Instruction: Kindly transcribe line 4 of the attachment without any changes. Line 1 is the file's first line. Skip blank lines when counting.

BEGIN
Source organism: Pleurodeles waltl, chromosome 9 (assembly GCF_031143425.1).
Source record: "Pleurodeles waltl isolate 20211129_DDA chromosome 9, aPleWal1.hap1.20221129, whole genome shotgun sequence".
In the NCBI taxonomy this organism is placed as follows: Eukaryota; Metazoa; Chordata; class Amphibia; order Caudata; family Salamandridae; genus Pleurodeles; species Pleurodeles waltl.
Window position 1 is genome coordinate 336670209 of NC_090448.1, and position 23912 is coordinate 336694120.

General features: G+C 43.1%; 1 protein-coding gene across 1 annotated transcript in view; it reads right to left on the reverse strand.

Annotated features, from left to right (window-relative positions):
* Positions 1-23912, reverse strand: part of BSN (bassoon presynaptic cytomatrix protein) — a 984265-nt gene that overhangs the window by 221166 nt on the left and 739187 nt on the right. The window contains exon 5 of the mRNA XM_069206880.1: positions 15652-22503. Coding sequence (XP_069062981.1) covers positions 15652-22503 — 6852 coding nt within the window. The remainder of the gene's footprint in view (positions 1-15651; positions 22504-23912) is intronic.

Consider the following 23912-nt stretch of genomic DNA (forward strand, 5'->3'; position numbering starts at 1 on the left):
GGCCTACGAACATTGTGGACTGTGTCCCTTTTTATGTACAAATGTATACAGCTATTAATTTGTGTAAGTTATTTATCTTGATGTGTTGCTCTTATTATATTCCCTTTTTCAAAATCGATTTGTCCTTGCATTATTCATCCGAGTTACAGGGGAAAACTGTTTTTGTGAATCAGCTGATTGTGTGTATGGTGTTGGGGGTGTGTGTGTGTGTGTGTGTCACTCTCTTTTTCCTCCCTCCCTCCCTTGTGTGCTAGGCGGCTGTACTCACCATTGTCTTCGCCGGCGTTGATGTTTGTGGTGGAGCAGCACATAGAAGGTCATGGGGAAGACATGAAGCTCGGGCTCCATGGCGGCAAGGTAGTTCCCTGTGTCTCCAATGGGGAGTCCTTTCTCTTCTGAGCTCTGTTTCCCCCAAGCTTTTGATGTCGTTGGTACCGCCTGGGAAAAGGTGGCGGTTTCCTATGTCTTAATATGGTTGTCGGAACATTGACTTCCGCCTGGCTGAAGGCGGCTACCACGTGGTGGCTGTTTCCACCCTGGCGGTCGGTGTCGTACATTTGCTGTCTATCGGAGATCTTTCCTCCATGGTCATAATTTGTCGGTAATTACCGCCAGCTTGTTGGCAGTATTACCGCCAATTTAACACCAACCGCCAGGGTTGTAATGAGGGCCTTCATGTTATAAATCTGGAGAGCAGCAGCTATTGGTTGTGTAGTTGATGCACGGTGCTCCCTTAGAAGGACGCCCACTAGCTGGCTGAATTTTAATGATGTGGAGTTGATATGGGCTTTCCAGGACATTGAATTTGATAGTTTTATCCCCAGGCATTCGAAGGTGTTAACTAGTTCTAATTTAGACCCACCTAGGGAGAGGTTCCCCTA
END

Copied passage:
Window position 1 is genome coordinate 336670209 of NC_090448.1, and position 23912 is coordinate 336694120.